Spain approved a law protecting delivery workers. Here’s what you need to know
Spain's move to recognize gig workers as employees has rankled companies, as well as some unions.
A controversial law regulating delivery workers, known as the Rider Law, was ratified by Spain’s cabinet on Tuesday. It requires online delivery platforms operating in the country to classify their couriers as employees, rather than independent contractors.
Despite the government’s efforts, many parties, including trade unions, are unhappy with the law. Some say it’s moving too slowly; others don’t want it at all. But what does it mean for the future of gig work both in the country and across Europe?
How did we get here?
Led by Spain’s Labor Minister Yolanda Díaz, negotiations first began last fall. The aim was to convert a Supreme Court ruling from September — which found that one courier working for Spanish delivery company Glovo was indeed an employee — into law.
After several delays and tense discussions, labor unions and business associations came to an agreement in March. Platform couriers were now to be reclassified as employees, and labor unions must be informed of how algorithms affect couriers’ working conditions.
“They are now considered as salaried workers and will enjoy all the relevant protections,” Díaz said in a televised address at the time.
No. The likes of the Unión General de Trabajadores (UGT) — a major Spanish labor union that participated in the negotiations with industry — and couriers’ collective Rider X Derechos say the new law is too soft on industry. Despite being ratified today, companies have three months to comply with the law, which the UGT believes is too long. Platforms will take advantage of the time to slim down their courier fleets before the deadline, it says.
Rider X Derechos believes the law is too narrow, since it only applies to couriers and not other gig workers — a wider scope was pushed off the table during negotiations. “We are again insisting that any new regulation is not solely focused on ‘riders’, as false self-employment goes far beyond our own sector,” the collective said in a statement in February.
Another courier collective, the Asociación Autónoma de Riders, opposes the law because it believes platforms will cut them loose in order to keep smaller payrolls. It sent a letter to EU Commissioner for Jobs and Social Rights Nicolas Schmit, asking him to intervene and stop the regulation from coming into force, but the Commission has little power to intervene in national labor law.
What are the companies saying?
The new law is indeed at odds with a business model that depends on a vast fleet of readily available, “flexible” couriers. Uber Eats warned that the law spells an end to Spain’s gig economy.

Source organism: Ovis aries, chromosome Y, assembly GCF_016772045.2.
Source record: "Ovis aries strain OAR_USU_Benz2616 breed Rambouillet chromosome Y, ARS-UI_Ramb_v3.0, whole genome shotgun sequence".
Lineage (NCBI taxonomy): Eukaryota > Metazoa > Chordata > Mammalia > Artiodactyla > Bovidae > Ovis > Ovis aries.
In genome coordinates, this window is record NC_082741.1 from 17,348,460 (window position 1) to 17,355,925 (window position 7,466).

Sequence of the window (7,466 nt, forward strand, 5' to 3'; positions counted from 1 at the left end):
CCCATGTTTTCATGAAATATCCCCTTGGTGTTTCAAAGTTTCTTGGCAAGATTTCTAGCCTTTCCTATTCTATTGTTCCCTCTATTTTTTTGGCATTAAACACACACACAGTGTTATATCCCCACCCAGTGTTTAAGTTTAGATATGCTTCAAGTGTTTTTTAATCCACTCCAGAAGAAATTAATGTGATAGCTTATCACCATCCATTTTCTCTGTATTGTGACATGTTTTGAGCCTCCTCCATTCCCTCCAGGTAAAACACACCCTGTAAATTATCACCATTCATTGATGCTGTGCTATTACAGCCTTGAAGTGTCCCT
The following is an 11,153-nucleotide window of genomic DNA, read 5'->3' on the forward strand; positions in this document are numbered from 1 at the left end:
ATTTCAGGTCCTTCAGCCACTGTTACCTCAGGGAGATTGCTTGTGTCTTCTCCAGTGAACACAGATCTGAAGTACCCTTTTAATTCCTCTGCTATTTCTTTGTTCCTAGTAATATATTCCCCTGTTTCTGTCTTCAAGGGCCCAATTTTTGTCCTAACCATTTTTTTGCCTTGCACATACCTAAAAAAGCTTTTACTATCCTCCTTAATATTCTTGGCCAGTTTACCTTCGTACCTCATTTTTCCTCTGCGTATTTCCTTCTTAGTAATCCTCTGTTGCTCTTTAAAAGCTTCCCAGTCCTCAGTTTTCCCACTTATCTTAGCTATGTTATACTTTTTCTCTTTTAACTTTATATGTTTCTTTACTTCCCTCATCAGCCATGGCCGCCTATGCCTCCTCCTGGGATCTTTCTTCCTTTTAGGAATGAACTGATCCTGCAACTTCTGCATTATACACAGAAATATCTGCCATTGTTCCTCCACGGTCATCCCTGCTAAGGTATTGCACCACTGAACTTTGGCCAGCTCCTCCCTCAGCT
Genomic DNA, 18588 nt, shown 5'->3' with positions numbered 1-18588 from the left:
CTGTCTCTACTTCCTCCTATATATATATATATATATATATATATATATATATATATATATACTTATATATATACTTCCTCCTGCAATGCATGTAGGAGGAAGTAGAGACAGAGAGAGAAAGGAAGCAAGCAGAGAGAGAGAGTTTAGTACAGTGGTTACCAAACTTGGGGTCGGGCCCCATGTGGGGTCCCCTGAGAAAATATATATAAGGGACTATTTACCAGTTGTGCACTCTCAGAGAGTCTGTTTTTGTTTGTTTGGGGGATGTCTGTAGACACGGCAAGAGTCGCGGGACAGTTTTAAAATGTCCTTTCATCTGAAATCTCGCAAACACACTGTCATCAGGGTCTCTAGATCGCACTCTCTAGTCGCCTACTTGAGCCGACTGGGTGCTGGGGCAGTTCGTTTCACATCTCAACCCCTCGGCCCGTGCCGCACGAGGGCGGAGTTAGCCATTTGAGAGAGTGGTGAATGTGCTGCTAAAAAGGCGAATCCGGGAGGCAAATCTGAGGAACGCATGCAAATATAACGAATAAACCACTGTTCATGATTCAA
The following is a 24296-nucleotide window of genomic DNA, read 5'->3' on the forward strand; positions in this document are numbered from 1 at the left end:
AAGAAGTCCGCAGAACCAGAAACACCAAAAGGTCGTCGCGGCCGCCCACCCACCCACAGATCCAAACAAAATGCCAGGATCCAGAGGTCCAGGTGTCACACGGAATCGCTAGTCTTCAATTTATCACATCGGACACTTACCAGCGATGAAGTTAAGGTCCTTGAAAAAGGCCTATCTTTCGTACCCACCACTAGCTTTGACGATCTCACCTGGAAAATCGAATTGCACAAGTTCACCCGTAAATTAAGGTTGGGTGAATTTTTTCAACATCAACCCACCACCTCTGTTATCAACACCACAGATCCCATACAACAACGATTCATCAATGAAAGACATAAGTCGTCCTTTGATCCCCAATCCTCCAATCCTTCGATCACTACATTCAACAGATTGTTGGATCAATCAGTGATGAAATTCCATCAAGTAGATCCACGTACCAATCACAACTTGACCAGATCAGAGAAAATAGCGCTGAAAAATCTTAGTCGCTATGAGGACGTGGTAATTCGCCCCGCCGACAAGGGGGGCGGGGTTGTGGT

An Uber Eats spokesperson said the regulation will “directly hurt thousands of couriers who use food delivery apps for much-needed flexible earnings opportunities and made it clear they do not want to be classified as employees.”
“It will also impact Spanish restaurants that increasingly rely on delivery solutions to make ends meet,” the spokesperson added.
The company points to industry research suggesting that over 75 percent of the 30,000 platform couriers in Spain would lose their source of income. The Adigital report also claims restaurants would lose €250 million in additional revenue.
What does this mean for the EU?
With the European Commission’s initiative on platform working conditions coming up later this year, industry, labor unions and policymakers are closely following developments in the gig economy.
The European Trade Union Confederation (ETUC) has said the EU “must” follow in Spain’s steps, a sentiment shared by the likes of French MEP Leïla Chaibi, a vocal defender of platform workers’ rights.
Instead of looking to Spain, Uber points to its policy in the U.K.: following a supreme court ruling that declared Uber drivers are “workers” — a separate labor category specific to Britain with more rights than independent contractors but fewer than “employees” — the platform committed to giving its drivers vacation time and pension rights.
But the Commission’s digital chief Margrethe Vestager isn’t keen on implementing such a policy throughout Europe. “In my experience, discussions become extremely complex when you want to create a new category,” she told POLITICO in February.
Díaz, the labor minister, wrote a joint op-ed with Italy’s Minister of Labor and Social Policy Andrea Orlando welcoming the Commission’s upcoming initiative, and warned against coronavirus recovery measures that “fall into the error of promoting employment through precarious contracts and poor quality working conditions.”